Chemotherapy is a standard treatment for many different types of cancer.

Chemicals in chemotherapy drugs stop cancer cells from growing and spreading. These chemicals can also damage healthy cells, especially ones that divide quickly. This includes cells in your skin, digestive tracts, and bone marrow.

Damage to these cells can cause side effects. One common side effect is chemotherapy-induced anemia.

Anemia means you don’t have enough red blood cells to properly carry oxygen around your body. This condition develops when chemotherapy drugs damage the cells in your bone marrow that create red blood cells.

Anemia usually goes away once chemotherapy stops but can lead to potentially serious complications when it develops. In this article, we break down causes of chemotherapy-induced anemia, signs and symptoms, and potential complications.

More than 100 types of medications have been developed to treat cancer, according to the University of Iowa Hospitals and Clinics. Different medications disrupt cancer growth in different ways, and all have potential side effects.

The chemicals in chemotherapy drugs mainly target cells that replicate quickly. Along with cancer cells, these drugs can damage healthy cells. A low red blood cell count caused by these medications is called chemotherapy-induced anemia.

The erythroid progenitor cell is particularly vulnerable to chemotherapy, according to 2018 research. These cells are found in your bone marrow and become red blood cells. If many of these cells are damaged, you can develop a low red blood cell count.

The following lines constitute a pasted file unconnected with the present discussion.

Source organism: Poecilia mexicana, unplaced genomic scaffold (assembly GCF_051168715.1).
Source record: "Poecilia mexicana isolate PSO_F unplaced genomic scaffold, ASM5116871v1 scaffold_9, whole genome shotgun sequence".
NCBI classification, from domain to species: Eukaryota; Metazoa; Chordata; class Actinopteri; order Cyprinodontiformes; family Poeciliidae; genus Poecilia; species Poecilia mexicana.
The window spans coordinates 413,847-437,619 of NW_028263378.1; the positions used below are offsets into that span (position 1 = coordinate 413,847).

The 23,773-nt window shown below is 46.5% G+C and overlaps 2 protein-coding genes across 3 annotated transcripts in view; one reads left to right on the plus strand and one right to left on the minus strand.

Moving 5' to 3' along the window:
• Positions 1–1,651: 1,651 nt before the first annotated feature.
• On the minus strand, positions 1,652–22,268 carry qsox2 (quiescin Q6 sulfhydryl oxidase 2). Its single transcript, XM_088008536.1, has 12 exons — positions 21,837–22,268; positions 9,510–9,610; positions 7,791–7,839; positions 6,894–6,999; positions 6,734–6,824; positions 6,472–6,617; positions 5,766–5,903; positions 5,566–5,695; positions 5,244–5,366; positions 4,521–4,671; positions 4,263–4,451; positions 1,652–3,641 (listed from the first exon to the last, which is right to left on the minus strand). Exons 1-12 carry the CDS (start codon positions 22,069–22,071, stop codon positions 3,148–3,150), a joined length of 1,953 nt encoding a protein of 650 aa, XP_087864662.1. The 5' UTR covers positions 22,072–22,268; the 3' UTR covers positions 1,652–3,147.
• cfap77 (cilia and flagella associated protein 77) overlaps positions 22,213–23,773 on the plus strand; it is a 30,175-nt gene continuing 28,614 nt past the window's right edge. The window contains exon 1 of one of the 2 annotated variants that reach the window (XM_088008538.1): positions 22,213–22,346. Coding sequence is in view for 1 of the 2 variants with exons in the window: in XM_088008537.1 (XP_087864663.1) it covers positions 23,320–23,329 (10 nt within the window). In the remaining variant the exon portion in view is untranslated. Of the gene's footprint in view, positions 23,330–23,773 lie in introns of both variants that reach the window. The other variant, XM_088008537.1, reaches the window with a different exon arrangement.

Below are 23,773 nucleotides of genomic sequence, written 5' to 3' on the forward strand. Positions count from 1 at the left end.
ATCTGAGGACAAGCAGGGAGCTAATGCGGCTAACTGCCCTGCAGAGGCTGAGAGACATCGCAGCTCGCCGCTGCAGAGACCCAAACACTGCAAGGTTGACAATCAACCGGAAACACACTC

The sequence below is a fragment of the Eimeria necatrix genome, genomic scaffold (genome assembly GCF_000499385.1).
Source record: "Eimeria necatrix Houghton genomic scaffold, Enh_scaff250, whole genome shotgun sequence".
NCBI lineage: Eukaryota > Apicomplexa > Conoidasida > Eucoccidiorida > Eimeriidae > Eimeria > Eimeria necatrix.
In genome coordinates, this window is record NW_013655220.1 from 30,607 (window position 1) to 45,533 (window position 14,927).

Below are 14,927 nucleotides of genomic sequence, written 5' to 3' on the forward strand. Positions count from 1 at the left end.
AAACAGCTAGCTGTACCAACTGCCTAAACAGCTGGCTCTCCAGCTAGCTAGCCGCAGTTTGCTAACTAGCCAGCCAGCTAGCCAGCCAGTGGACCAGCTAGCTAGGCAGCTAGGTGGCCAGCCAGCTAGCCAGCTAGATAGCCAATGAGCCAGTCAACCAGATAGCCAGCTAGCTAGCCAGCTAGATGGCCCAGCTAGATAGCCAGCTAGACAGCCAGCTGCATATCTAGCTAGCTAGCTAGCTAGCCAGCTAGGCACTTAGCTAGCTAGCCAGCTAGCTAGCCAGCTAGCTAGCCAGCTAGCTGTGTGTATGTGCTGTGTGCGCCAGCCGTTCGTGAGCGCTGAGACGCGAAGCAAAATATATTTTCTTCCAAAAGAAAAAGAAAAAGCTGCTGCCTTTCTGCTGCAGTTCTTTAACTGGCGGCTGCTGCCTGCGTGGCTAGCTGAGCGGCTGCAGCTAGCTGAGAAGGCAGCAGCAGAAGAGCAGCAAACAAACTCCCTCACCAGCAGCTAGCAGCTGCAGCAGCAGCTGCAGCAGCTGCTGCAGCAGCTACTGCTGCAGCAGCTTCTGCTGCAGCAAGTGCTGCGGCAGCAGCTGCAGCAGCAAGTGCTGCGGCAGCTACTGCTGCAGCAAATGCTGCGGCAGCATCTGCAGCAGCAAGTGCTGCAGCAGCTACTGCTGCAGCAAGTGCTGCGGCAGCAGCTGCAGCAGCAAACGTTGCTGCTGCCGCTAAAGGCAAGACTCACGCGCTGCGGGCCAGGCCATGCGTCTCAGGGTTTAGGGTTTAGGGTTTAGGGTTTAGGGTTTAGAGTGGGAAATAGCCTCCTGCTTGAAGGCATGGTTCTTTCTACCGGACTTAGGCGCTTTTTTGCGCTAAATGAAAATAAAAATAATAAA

A low red blood cell count means your blood has less hemoglobin than average. Hemoglobin is the protein in red blood cells that carries oxygen to all your bodily tissues.

It’s estimated that 70 percent of people who receive chemotherapy develop anemia. It’s most common in people with:

At least 50 to 60 percent of people with these cancers require at least one blood transfusion. A transfusion is a procedure where you’re given donated blood through an IV.

Chemotherapy-induced anemia is also common in people with low hemoglobin levels prior to treatment and people receiving platinum-based chemotherapy medications, according to the American Cancer Society. These medications include:

  • cisplatin
  • carboplatin
  • oxaliplatin
  • nedaplatin
  • lobaplatin

According to 2019 research, signs and symptoms of chemotherapy-induced anemia can overlap with cancer symptoms. These symptoms often include:

Other signs and symptoms may include:

Research from 2020 suggests anemia can negatively affect the survival rate of people receiving treatment for cancer. Severe anemia may delay or reduce part of your chemotherapy treatment, which can lead to worsened results.

Treatment for anemia may include:

  • getting blood transfusions
  • taking medications (erythropoietin-stimulating agents)
  • supplementing vitamins and minerals your body needs to create red blood cells

Blood transfusion

A blood transfusion involves receiving blood from a donor through an IV. Donated blood needs to match your blood type or your immune system may attack the foreign blood cells. Transfusions can help quickly reduce your symptoms by increasing the circulation of oxygen to your organs and tissues.

Transfusions are commonly performed when hemoglobin levels drop below 8.0 grams per deciliter (g/dL) of blood.

Erythropoietin-stimulating agents